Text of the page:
The Queensland Floods of 2010-2011

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A flood can be defined in many depths but is simply water where it isn’t wanted. In late 2010 Queensland was affected by major flash flooding this continued on into the beginning of 2011 and ¾ of Queensland was declared a disaster zone.
The floods affected 75% of the state from Rockhampton to Brisbane in both inland and coastal areas. 500 000 km2 were affected – this is larger than the area of France and Germany combined.
The floods started at the end of November 2010 and Cyclone Tasha a category 1 cyclone hit on Christmas Eve; they continued through till mid-January 2011. Cyclone Yasi then hit in February soon after the floods causing even more havoc to the already damaged Queensland.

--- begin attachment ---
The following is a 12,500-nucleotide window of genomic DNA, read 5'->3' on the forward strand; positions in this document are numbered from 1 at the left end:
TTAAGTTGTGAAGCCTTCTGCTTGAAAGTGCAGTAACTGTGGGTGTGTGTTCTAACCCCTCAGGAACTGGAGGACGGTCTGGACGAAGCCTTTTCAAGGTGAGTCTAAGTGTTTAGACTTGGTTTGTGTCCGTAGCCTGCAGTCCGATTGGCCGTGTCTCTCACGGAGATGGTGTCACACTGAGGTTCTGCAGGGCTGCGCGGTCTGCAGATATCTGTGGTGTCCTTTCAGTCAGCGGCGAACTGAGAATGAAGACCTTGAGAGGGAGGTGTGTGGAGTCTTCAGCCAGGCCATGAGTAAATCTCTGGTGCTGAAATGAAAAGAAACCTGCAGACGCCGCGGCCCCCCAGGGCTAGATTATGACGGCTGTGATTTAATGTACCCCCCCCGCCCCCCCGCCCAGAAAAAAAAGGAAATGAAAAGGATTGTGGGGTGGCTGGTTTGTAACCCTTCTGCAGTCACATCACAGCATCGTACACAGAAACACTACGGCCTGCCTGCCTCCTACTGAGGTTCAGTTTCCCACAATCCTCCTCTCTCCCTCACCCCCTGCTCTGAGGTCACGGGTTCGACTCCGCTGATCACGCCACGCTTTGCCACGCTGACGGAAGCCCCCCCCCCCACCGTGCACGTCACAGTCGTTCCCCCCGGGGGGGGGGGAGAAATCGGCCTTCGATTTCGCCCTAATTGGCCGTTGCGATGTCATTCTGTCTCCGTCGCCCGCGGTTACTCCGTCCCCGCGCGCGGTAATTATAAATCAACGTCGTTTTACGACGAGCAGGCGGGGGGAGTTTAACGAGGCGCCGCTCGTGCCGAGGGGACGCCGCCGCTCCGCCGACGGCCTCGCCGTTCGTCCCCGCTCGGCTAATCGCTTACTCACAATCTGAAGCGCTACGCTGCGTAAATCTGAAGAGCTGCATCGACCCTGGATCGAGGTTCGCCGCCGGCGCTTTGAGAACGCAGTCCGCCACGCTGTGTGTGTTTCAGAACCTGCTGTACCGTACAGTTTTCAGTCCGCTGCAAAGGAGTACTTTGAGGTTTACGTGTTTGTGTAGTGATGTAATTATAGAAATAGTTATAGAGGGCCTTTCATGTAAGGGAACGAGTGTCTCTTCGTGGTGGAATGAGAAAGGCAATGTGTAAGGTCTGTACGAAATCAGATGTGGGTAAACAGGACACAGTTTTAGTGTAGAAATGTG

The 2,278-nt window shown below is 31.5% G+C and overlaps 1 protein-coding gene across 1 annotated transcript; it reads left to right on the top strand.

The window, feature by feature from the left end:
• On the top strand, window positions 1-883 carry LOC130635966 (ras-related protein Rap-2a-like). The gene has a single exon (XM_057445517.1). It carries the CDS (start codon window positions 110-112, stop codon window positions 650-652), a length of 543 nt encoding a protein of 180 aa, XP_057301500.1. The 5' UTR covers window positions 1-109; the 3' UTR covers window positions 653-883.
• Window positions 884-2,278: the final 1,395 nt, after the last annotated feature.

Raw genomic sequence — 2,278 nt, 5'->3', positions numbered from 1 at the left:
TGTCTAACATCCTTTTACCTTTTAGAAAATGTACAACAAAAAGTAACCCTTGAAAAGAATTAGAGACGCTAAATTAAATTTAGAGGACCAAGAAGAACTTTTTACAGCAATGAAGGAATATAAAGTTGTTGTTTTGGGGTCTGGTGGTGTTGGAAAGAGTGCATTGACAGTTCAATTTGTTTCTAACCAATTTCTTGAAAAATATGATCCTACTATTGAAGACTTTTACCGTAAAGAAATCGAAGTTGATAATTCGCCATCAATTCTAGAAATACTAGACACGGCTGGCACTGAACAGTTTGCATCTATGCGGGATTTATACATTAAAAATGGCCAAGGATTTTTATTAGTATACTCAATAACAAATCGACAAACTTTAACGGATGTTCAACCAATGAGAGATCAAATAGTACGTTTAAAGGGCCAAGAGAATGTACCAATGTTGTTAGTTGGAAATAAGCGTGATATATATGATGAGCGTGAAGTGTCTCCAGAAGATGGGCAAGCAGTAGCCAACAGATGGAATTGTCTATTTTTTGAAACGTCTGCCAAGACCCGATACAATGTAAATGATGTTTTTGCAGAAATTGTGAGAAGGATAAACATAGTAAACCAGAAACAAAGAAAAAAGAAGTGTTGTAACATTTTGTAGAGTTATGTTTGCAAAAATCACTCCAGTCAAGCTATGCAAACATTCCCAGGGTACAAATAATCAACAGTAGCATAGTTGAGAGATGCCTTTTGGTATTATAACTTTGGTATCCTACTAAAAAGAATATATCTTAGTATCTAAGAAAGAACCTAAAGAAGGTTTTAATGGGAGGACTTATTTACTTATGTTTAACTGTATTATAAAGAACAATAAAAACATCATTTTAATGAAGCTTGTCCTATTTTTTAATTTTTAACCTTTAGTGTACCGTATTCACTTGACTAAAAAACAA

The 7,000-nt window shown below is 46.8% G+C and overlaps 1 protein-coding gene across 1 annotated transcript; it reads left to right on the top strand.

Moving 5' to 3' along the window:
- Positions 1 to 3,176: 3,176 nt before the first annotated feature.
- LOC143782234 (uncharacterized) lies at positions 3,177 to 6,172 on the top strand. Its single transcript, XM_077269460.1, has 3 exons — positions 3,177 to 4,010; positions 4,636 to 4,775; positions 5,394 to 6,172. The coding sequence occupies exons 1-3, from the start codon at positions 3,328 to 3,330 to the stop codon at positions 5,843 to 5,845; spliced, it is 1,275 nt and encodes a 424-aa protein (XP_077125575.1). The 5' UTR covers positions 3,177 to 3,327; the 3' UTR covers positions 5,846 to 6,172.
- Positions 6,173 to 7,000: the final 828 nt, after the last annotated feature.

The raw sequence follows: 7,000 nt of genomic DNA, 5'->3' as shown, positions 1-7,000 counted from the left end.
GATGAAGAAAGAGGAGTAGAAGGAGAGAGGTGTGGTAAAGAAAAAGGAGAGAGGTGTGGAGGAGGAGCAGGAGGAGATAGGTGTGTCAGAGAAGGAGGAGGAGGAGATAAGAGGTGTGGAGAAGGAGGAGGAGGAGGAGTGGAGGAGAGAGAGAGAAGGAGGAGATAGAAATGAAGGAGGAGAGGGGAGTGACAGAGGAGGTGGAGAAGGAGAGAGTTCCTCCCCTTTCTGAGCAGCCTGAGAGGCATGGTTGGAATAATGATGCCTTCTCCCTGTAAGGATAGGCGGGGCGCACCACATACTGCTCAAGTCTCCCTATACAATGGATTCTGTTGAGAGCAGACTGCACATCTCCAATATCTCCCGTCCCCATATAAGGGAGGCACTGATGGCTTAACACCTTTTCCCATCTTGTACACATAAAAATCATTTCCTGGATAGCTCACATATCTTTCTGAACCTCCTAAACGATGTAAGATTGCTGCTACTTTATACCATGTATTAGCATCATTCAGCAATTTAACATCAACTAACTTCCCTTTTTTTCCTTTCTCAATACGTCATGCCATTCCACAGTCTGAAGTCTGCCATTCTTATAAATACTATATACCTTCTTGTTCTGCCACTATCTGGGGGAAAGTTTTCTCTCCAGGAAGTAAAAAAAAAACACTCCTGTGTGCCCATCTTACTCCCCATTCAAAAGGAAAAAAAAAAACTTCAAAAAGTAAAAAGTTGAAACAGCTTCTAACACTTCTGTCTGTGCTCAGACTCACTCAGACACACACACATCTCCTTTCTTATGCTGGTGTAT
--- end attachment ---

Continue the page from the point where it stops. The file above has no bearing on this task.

Flooding is most frequently caused from substantial precipitation when waterways are full and the additional water has nowhere to go. Though rainfall isn’t always the cause of floods; they can be the outcome of other occurrences, mostly in coastal areas where inundation can be triggered by a storm surge linked with a tropical cyclone, a tsunami or a high tide corresponding with above average river levels.
Additional factors that can contribute to flooding include: storms, global warming, the capacity, amount, length and spread of rain over a particular area, the size of waterway to hold excess water, the catchment and climate conditions preceding rainfall, ground cover, topography and tidal impacts.
In the Queensland floods of 2010-11 they were caused by a rare combination of events. The
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